Allegation of money laundering is widely denied by Lebanese bank officials. But some banking security advisers say the industry is deeply concerned and looking for ways to protect itself.

In addition to the financial crackdown, the discovery of Gauss is also tied to a cyber-espionage campaign in the Middle East that has been uncovered over the past several years mainly by a Russian security corporation.

“The discovery of Gauss indicates that there are probably many other related cyber-espionage malware in operation,” Kaspersky Labs reported Thursday. “The current tensions in the Middle East are just signs of the intensity of these ongoing cyber war and cyber-espionage campaigns.”

According to The New York Times, in 2009, the U.S. likely carried out a barrage of cyber attacks against Iran to try and slow down the development of its nuclear program. A report this year from The New York Times claims those attacks were part of a broad array of cyber attacks against the Islamic Republic codenamed Olympic Games that were approved by both President Barack Obama and George W. Bush.

The first shot of the cyber-espionage campaign was heard in 2009 when the sophisticated Stuxnet computer worm was being spread through USB sticks in and around Iran.

The worm targeted Iran’s nuclear program and heralded a new era in cyber warfare in an attack far more complex than almost anything that had been seen before. The virus injected code into software that controls industrial systems, allowing the worm to collect information and disrupt control of the system.

More cyber attacks came and a large number of attacks may not have been discovered. Shortly after Stuxnet was discovered in 2011 another virus was found called Duqu that also targeted industrial systems. In early 2012, computers were infected across the Middle East by the Flame virus that mined data and broke codes.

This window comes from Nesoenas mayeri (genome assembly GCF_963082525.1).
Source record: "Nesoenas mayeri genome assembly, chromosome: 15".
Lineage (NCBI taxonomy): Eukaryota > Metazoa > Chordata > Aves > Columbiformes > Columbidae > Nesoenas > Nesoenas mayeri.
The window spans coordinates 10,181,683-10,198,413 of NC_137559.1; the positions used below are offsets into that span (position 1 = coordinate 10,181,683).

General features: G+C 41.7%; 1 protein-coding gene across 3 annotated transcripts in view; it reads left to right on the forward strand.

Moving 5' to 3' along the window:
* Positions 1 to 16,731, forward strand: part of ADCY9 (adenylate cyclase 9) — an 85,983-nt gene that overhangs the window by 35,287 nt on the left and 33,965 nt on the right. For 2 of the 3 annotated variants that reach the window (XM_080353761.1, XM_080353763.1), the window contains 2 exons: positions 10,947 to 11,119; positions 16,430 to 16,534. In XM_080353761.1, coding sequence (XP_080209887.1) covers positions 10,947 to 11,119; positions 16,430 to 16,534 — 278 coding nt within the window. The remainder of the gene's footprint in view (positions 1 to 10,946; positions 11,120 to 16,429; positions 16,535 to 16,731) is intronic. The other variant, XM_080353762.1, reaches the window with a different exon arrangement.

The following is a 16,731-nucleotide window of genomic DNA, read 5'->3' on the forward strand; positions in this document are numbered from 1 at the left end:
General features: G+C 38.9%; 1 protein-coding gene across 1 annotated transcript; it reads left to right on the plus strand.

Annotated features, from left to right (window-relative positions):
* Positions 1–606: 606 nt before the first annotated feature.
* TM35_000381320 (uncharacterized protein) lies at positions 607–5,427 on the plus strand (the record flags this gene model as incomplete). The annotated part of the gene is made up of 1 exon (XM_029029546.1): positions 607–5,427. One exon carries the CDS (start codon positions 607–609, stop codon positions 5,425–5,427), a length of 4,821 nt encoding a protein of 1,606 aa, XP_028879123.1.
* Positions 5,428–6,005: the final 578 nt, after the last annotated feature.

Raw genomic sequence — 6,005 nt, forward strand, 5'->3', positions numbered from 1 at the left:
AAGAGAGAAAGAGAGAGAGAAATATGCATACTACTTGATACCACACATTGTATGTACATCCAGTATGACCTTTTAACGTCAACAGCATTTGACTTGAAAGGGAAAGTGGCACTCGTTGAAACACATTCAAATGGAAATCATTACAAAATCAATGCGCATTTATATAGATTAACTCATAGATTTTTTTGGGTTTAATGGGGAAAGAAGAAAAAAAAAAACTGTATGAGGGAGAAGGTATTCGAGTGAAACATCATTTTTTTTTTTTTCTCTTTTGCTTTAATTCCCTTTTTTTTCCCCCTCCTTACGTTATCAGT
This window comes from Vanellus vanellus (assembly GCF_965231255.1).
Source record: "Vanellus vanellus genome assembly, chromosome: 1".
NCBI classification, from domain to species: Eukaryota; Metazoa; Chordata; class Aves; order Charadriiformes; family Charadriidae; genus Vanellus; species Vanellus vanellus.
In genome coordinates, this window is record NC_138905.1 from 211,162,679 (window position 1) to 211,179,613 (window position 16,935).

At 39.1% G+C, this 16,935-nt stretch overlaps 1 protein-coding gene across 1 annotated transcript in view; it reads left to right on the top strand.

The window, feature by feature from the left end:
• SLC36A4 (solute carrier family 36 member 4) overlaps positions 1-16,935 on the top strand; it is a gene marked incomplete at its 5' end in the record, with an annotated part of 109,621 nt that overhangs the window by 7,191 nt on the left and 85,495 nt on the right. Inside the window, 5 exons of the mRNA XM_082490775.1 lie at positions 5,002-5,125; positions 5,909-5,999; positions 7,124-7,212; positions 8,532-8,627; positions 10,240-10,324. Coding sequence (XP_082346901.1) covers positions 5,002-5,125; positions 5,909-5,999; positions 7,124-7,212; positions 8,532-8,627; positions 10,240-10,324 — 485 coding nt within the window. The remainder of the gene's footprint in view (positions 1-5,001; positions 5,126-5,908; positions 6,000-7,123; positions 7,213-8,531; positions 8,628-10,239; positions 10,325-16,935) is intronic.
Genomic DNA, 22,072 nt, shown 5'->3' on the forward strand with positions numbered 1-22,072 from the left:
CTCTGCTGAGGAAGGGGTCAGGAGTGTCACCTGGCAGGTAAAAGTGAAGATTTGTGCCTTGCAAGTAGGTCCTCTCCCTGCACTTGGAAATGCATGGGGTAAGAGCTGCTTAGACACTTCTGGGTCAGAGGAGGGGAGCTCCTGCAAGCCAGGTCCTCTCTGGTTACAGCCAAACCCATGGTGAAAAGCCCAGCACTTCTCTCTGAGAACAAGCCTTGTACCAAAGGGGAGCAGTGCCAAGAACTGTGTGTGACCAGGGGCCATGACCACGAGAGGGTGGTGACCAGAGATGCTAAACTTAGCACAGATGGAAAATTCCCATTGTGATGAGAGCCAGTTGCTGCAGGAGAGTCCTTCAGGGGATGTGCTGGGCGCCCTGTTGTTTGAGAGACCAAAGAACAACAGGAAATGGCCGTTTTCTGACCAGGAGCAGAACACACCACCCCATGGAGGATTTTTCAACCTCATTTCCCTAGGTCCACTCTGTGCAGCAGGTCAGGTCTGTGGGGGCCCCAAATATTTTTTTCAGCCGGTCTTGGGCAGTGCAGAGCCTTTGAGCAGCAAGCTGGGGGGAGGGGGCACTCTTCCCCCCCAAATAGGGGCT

Flame escalated the cyber-espionage field even further. The virus employed expert level cryptography to crack operating system security and take control of infected systems.

Flame shared wide technical similarities with Stuxnet and Duqu, and Kaspersky Labs found the latest Gauss virus appears to be processed from the same “factory” as Flame.

A technical analysis from Kaspersky Labs found it likely was made by the same country that crafted those cyber-espionage attacks. The technical aspects of the Gauss virus had too much in common with some of the most sophisticated cyber attacks in history to have come from anywhere else, the report said.

But other cyber-security experts caution against drawing a direct line between all of the discovered attacks. There are no certain identification marks; instead, analysts have to draw comparisons based on the technical construction of the malware.

The components in the Gauss attack were named after famous mathematicians: a brash moment of showy intelligence by the code’s crafters or a false lead? It’s very difficult to say.

Possibly complicating the issue further is that the main source releasing this type of information on the virus is Kaspersky Labs, a Russian company with ties to the Russian government that may have a stake in the political ramifications of the virus’ discovery.

It’s this world of shadowy online conspiracy that Lebanon has now been pulled into.

 
A version of this article appeared in the print edition of The Daily Star on August 11, 2012, on page 3.